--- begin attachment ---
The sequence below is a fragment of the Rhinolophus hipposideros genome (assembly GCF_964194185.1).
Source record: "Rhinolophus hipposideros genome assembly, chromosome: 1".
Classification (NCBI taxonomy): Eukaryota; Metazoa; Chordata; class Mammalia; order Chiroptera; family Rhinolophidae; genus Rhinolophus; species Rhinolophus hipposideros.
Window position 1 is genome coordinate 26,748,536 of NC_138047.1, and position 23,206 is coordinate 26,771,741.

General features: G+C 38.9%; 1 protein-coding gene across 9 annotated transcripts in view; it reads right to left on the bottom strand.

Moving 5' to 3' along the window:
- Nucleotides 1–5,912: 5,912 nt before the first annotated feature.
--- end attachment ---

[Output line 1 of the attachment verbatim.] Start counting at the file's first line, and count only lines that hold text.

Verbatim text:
The sequence below is a fragment of the Rhinolophus hipposideros genome (assembly GCF_964194185.1).